I started this blog as a writing exercise and a creative outlet. I also really enjoyed reading blogs. I had this sense that they were letting me into hundreds of individual realities and hence, providing an authentic look at multiple lives as they are lived by real people. This despite the plethora of Pinterest ready homes, recipes, DIY projects, and obsession with Anthropologie. Behind all of that was real motivation and human action. There has to be something behind this really specific, softly lit nostalgia right?
The thing is . . . even though I was into that whole deal, my life, my real life interfered. My real life looked nothing like what I scrolled across in my news feed. At times, the Davis execution and the Zimmerman trial specifically, the disconnect is jarring. How is the whole world not thinking or talking about this? Why is there nothing . . . not one mention in comments even, about Trayvon Martin on my favorite parenting blog? The comforting community of Pinterest addicts and lovers of glossy white trim began to feel a little less welcoming. A little less congenial. A little less relevant.
Then it hit me, maybe I'm just too black for this life.
Sometimes the assumed universality of my favorite sites is just too much to bear. It's nothing major. (No, we don't all want to laugh at Sweet Brown. Your use of hip hop slang for comedic effect is more than just incredibly whack, although I really can't stress enough how whack . . . .) It's not overtly racist, but the absence of any sort of cultural awareness of any kind has me instinctively bracing for impact. (Because not really racist and not overtly racist still hold potential for violence.) Especially when the world at large has seemingly become more hostile than usual.
Maybe I just don't fit in here.
I haven't been posting.
I haven't been posting because I can't write. More to the point I can't write the way I assume blogs should be written. I can't write the way the popular bloggers I follow do. I can't write in ways that either unconsciously or conscientiously avoid controversy. I can't write that way, even though I would like to write that way and have that soft focus, beautiful life-at least in print.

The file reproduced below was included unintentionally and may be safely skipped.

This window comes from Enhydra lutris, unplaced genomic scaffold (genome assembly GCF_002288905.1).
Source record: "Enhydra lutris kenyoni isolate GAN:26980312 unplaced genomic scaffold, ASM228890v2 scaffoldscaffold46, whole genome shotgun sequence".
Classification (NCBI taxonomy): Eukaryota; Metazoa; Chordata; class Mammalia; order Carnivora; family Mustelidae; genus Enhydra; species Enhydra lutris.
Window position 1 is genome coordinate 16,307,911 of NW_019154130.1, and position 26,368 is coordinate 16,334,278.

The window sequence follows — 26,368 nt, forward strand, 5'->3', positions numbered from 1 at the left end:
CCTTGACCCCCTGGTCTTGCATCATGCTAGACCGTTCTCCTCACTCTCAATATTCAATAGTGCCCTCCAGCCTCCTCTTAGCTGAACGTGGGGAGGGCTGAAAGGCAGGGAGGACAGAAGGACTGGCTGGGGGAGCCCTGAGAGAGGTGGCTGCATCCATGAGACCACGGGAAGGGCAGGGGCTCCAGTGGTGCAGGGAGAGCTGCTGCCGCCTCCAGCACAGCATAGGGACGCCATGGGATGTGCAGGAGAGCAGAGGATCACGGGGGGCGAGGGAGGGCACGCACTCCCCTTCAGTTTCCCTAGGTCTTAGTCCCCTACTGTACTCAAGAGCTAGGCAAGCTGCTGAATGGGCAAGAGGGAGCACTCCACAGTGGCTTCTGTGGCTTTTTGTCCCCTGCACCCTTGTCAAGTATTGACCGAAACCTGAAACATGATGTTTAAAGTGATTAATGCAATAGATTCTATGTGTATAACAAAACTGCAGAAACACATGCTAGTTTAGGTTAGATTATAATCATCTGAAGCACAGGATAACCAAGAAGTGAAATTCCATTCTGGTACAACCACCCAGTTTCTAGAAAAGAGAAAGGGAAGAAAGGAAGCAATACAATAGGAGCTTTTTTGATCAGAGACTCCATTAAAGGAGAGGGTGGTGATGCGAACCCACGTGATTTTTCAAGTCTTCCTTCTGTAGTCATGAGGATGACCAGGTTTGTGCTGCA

My writing can't assume universality because my blackness and my femaleness and my general poor-ness get in the way. I can't write about aspirational furniture, or DIY projects when I have all this blackness in the way. I can't write about being married without all my blackness, and accompanying respectability politics, getting in the way. I can't write about step-parenting because my husband's blackness gets in the way and makes it less about parenting and more about how men, allegedly, don't stay with or take care of their children. I can't write about feminism because my blackness and my insistence on being included, get in the way. I can't write about beauty, especially hair, without including my blackness. I can't write about politics because my blackness makes me predisposed to high blood pressure and other stress-related diseases.
I can't classify my blog as one thing or another because I am not one thing or another. My whole world is not about blackness . . . but, come on now, my whole world is about blackness.
My whole world is also about gender, about socioeconomics, about misrepresentation, about misrecognition, about advocacy, about shame, and about silence . . . crushing silence.
I have felt silenced by the overwhelming representation of ordinary life.
So I haven't been writing.
I have been working, and teaching, and struggling towards making some kind of life and having some kind of family. Trying to make a dollar out of fifteen cents. Trying to not go gray in vain (!). Trying to keep a handle on my sanity and my sense of self in a world that feels, at times, like it's going mad.
I haven't been writing, but I have not been idle. I can't write . . . but I'm going to write anyway.